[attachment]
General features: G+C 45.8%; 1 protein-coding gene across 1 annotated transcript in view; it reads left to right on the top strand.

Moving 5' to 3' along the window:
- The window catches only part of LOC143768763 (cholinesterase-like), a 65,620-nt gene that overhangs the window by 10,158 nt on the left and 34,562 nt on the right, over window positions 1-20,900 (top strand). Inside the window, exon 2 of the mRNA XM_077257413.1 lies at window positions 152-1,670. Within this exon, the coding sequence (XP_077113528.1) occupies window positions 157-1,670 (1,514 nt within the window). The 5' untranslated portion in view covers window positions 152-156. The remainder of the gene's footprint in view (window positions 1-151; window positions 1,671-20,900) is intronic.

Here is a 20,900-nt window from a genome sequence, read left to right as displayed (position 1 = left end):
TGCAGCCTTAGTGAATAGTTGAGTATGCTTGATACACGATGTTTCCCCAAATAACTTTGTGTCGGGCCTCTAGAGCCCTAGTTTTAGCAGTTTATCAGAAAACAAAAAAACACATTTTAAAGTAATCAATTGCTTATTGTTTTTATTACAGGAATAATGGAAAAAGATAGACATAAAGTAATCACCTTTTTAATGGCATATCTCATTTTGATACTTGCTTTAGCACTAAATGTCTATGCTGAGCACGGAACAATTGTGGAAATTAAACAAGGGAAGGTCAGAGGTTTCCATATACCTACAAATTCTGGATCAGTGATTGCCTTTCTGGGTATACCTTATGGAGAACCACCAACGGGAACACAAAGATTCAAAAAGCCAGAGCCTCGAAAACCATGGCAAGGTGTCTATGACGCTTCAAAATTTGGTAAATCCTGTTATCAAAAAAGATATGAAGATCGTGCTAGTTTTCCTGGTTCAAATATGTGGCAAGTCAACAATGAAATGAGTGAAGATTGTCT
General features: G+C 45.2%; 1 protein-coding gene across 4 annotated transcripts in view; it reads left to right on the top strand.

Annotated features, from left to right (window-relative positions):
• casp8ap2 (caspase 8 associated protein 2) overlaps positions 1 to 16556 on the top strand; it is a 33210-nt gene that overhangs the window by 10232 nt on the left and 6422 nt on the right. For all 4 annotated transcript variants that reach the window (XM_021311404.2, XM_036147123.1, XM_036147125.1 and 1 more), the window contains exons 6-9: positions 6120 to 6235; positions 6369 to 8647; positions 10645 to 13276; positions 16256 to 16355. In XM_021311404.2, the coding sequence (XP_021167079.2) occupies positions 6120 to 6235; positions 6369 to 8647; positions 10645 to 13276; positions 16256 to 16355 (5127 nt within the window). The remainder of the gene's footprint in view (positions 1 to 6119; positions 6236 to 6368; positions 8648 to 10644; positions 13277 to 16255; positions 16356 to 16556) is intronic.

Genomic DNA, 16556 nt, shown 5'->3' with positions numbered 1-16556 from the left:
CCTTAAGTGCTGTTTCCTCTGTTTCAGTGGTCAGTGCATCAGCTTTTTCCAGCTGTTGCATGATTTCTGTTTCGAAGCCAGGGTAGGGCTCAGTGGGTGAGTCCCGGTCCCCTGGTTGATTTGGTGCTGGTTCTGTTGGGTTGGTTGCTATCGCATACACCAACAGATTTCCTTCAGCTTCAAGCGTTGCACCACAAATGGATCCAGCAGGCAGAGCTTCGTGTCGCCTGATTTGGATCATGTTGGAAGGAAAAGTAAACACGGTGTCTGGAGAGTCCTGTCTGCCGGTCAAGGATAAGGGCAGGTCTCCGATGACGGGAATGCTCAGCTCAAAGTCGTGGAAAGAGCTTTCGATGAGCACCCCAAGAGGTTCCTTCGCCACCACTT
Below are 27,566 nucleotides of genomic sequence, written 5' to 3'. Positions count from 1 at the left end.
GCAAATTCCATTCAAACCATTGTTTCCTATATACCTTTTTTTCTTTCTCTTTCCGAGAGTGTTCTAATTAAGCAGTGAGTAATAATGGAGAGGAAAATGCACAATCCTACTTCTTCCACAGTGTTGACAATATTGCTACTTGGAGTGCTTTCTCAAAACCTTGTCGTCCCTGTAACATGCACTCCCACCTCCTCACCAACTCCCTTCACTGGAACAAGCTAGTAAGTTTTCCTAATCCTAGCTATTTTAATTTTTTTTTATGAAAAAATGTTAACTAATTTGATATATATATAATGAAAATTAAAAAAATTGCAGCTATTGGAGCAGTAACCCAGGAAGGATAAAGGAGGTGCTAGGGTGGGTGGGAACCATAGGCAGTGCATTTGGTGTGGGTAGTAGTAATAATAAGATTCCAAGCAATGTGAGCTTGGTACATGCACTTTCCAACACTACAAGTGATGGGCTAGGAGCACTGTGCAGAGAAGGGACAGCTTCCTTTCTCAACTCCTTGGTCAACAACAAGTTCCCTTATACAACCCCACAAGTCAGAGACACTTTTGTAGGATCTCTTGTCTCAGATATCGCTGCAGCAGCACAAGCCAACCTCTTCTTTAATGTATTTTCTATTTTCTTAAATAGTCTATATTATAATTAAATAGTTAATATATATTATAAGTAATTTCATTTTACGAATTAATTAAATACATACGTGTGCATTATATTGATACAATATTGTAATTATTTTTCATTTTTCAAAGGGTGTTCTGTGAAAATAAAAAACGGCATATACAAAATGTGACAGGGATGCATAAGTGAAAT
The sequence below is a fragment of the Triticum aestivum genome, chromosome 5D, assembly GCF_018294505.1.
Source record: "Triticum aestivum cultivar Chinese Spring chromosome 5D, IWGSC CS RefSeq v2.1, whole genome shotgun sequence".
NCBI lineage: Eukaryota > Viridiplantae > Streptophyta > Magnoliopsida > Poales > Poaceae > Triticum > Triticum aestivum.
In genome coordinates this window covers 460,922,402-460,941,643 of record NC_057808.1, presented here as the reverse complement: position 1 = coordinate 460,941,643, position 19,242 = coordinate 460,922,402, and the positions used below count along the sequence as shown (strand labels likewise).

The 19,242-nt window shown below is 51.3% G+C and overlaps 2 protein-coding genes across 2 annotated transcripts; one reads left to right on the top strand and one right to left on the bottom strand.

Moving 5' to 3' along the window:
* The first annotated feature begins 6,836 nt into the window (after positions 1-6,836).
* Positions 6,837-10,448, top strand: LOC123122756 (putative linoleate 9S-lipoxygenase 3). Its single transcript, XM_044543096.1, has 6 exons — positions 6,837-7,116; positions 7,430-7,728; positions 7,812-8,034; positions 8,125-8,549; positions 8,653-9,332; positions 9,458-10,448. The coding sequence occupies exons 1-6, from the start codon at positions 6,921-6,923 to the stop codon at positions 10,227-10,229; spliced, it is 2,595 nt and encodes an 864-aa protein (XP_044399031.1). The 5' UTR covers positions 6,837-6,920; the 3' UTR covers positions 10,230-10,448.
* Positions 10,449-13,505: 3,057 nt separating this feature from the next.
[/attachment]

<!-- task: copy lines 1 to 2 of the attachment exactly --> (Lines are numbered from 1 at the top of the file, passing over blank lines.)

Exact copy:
General features: G+C 45.8%; 1 protein-coding gene across 1 annotated transcript in view; it reads left to right on the top strand.

Moving 5' to 3' along the window: